Friday, January 11, 2013

Inertia? Shoo!

Howdy, Campers!  Welcome...or welcome back to TeachingAuthors' cozy winter cabin!

"All things are possible until they are proved impossible--
and even the impossible may only be so, as of now." ~ Pearl Buck

First order of business...the winner of TeachingAuthors' first book giveaway of 2013 (see Carmela's January 2nd post) is Pam Courtney, who follows our blog via email.  She's won Luke Reynold's book, Keep Calm and Query On. Congratulations, Pam!

We TeachingAuthors have been talking about how to get back to writing after a break.

Jill's found it liberating to give herself the holidays off from writing...and then to stop fretting, schedule writing time and give herself permission to write dog doo (I'm paraphrasing here). Jeanne Marie  has found it useful to take a nap before leaping into her most productive writing hours of the day.

For me, there is something sneaky-guilty and oddly energizing about avoiding writing by, say, running a political campaign, taking care of my aging uncle or preparing for a class. I can defend the barricades in the name of the French Revolution if I'm thereby avoiding working on my picture book manuscript.

After the Revolution...or, less excitingly, after driving 92-year-old Uncle Davie to the doctor, my inertia sets in.

  Eli has graciously offered to demonstrate inertia for you:

I asked two friends in two different professions, how do you get back to work after the holidays?

They both blurted out "FlyLady!"  In this post, Fly Lady suggests setting a timer for 15 minutes and doing 15 minutes of WHATEVER (clear clutter, take out the trash,'s an idea: write).  

It's like breaking through the fear of writing by keeping a One-Minute Journal; I can do anything for one minute.

Another way I make writing a top priority is being accountable to a Writing Buddy.  Oh, and getting off the internet.  :-)

So, go on...get off the internet. Set a timer. Pick out a half-completed story or start a new one.  Start 2013 feeling that all things are possible.

And last but not least, thanks to Renee at No Water River for hosting Poetry Friday today!

Uh...Eli wanted to show you another position for inertia, for extra credit:


Renee LaTulippe said...

Wow, did I need to read this! I don't need help after the holidays, I need help 24/7. I have springs in my butt. I bake cakes. I drink a ridiculous amount of tea. I read stupid news items. I eat cakes. Why is writing so excruciating?

I've just subscribed and am off to read about the fear of writing. Thank you for the inspiration - and thanks to Eli, too. Those pics are hysterical!

Angela Verges said...

Thanks, I needed that. I'm going to try setting a timer.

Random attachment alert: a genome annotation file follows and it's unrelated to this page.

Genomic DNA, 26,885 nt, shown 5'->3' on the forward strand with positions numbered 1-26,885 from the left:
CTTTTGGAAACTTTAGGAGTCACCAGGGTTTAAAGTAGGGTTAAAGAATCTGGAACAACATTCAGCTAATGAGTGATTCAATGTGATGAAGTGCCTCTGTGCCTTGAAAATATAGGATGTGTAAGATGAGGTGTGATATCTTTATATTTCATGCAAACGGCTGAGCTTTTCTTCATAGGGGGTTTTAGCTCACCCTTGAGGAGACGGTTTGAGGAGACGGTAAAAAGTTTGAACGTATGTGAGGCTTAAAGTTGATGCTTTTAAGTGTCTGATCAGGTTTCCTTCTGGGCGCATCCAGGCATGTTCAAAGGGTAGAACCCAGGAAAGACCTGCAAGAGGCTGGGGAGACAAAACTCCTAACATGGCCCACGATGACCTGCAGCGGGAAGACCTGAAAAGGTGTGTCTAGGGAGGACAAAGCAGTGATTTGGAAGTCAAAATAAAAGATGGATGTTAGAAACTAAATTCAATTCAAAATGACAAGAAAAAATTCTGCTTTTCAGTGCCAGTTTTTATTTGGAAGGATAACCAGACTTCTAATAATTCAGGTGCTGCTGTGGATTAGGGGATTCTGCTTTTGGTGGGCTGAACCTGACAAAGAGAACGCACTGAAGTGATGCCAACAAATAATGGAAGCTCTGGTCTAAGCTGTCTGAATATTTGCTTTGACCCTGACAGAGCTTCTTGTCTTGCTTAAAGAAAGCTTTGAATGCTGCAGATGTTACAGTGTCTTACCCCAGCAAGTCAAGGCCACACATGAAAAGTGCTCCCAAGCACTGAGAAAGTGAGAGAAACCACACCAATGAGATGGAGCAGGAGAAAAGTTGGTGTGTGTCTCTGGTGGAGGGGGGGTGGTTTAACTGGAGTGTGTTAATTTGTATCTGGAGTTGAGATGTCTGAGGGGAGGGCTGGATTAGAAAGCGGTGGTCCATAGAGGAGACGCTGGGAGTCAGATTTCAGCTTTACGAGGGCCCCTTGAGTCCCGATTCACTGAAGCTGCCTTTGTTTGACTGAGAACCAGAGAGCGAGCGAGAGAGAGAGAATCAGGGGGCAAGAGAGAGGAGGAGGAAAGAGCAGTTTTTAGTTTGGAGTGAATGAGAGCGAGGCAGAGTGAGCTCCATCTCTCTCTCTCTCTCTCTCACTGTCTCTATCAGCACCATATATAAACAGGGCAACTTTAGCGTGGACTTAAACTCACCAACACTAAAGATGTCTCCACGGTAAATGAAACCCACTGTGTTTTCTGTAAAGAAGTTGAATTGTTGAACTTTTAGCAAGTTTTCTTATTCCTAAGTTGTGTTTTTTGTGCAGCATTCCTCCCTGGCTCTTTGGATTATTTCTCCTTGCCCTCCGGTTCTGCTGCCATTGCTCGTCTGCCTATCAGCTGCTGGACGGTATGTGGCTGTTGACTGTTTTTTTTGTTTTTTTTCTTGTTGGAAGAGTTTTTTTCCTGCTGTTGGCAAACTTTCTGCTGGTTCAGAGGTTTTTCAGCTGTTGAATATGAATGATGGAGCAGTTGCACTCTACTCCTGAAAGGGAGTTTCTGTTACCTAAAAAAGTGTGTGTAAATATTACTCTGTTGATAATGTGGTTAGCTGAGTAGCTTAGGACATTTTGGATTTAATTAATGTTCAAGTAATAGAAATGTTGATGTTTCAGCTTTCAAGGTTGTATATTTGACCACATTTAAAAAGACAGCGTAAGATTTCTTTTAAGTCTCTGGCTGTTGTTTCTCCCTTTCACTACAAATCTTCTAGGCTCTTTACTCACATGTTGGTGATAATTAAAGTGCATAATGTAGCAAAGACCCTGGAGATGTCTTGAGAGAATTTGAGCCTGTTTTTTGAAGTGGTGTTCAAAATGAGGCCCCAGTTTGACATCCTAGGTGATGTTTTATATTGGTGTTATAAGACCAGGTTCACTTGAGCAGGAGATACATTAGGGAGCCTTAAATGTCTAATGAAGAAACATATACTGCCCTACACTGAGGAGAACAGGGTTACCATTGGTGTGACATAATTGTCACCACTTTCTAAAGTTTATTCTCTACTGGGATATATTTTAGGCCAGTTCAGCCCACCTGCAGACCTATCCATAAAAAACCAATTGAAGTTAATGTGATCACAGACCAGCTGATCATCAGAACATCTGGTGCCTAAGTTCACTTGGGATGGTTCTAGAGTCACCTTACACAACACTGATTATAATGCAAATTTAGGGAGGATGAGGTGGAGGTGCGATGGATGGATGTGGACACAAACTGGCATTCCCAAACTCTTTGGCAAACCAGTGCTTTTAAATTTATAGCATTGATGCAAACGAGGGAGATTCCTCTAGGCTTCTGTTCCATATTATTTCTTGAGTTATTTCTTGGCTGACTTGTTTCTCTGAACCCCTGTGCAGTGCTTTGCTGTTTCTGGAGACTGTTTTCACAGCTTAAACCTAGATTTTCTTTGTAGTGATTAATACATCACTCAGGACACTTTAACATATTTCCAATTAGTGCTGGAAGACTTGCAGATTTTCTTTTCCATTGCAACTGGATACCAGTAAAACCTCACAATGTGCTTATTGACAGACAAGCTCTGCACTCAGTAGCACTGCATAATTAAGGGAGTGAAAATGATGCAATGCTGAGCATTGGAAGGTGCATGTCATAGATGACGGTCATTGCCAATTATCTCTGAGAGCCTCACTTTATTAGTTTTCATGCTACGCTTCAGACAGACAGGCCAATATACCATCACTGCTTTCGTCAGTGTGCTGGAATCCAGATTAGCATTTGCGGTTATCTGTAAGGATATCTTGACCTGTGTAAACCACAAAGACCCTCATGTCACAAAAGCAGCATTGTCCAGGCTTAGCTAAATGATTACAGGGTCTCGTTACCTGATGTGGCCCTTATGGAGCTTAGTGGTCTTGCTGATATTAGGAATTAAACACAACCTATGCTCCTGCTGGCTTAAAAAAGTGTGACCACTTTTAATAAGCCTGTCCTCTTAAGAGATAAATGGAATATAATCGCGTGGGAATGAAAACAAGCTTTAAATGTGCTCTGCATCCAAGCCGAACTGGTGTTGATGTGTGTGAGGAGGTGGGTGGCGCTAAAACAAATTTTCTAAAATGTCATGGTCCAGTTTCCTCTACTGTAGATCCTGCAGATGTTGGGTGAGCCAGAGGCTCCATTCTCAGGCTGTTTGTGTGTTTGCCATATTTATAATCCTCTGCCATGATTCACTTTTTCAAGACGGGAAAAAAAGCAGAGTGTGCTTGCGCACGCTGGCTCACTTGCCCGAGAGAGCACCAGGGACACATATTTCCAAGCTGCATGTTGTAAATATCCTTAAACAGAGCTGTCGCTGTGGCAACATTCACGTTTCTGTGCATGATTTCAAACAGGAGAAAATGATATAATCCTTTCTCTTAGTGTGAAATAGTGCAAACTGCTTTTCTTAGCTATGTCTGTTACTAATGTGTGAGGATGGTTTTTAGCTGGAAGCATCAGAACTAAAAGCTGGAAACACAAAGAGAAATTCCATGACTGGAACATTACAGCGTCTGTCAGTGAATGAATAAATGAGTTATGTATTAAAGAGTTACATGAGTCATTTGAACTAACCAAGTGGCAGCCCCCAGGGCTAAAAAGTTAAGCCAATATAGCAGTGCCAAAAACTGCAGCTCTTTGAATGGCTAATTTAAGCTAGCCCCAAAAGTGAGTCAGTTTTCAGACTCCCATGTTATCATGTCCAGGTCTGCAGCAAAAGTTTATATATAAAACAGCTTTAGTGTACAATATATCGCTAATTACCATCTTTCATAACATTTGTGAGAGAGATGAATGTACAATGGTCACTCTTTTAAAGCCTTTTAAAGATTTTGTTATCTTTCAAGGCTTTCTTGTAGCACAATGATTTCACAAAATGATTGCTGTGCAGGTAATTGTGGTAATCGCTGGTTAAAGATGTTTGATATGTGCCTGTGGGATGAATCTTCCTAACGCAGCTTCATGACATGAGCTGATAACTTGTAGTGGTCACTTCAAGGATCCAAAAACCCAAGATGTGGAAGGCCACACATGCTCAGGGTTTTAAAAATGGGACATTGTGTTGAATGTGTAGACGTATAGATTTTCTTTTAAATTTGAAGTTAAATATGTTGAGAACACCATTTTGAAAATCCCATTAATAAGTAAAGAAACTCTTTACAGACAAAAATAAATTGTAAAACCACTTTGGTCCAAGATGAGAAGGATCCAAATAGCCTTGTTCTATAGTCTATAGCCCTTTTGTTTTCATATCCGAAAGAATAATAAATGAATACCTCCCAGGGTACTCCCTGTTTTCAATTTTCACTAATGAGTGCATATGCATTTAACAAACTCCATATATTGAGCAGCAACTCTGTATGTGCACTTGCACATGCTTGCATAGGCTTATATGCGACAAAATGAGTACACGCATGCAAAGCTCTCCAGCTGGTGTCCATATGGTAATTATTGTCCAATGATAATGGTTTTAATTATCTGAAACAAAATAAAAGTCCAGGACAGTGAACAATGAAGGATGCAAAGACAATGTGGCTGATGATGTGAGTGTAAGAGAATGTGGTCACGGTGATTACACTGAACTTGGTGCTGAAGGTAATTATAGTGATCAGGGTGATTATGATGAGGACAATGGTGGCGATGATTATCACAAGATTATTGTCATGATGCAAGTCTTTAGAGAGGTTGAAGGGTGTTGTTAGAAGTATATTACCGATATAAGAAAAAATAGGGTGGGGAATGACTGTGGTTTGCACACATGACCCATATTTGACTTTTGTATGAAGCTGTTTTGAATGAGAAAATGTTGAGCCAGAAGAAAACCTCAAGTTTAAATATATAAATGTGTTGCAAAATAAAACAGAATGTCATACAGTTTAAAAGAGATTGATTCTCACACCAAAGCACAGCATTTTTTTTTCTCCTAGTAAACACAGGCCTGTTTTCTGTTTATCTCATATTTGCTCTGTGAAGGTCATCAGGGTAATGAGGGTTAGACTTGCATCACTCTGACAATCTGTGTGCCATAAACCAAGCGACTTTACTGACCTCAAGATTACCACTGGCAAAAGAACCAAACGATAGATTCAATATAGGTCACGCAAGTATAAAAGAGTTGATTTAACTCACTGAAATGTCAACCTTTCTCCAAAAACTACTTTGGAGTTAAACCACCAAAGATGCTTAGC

Bridget Magee said...

Fun post with suggestions I can put into action today! Ready...timer set...get off the internet! =)

Jeanette W. Stickel said...

Great post! I was looking for inspiration before sitting down to write and I see that I came to the right place.

Author Amok said...

Agreed. Getting back on track after the holidays, all the kids home, etc, is a challenge. I've couldn't wait to return to my regular-day-routine.

April Halprin Wayland said...

Renee (today's Poetry Friday hostess with the most-est),Angela, Bridget, Jeanette, and Laura (aka Author Amok)--thank you so much for stopping by! I have to say that my perfectionism set in last night and I was tweaking-tweaking-tweaking this post...still unhappy with it when it finally posted.

So I guess another way to get going is to have a deadline...and then supportive writer friends to pat you on the back and tell you that you did fine...


Linda at teacherdance said...

I love the "I can do anything for a minute, April." And "I need to get off the internet." I really don't have any deadline, nor do I even think about the possibility, but your post made me realize that I do need to set some goals for myself. Thanks for the boost! And thank Eli, too, although that sofa looks awfully inviting.

Margaret Simon said...

In this week's New Yorker, John Mcphee writes about inertia. He once spent two weeks lying on a picnic table looking up at the sky unable to begin a writing project. And he's John McPhee!
I like the idea of a timer. My students work well with a timer. Sometimes, they ask me to extend it or they are so involved in their writing that they don't even hear it go off. We, too, can achieve this flow, if we just put our butts in the chair.

Ruth said...

Thanks for this! Unfortunately, I need it all too much!

Violet N. said...

I like your practical ideas. I have a timer in my office just for exercises such as you describe. It's amazing how you can get into something when you've bribed yourself with 'just half an hour' or whatever amount of time.

The photos of your relaxed pooch are a hoot!

April Halprin Wayland said...

Linda--hello,dear and faithful follower!

Margaret--I just heard about the McPhee article a few days ago--I love that image!

Ruth and Violet, thanks for taking the time to comment.

Now I'm heading off-line to write today's poem. My topic? Our incredibly productive Meyer Lemon Tree.

Pam said...
This comment has been removed by the author.
Pam said...

Yaay, I won! Thank you so much for the contest and the wonderful prize. I am so grateful for this post. I need this type of advise, DESPERATELY! I must say that I have found working with a timer sets a special "time is of the essence" mode. And it can be quite productive. I must revisit this kind of writing practice. Thanks again!

Lori Norman said...

Thanks for the fun and the reality check with suggestions! Could I borrow Eli?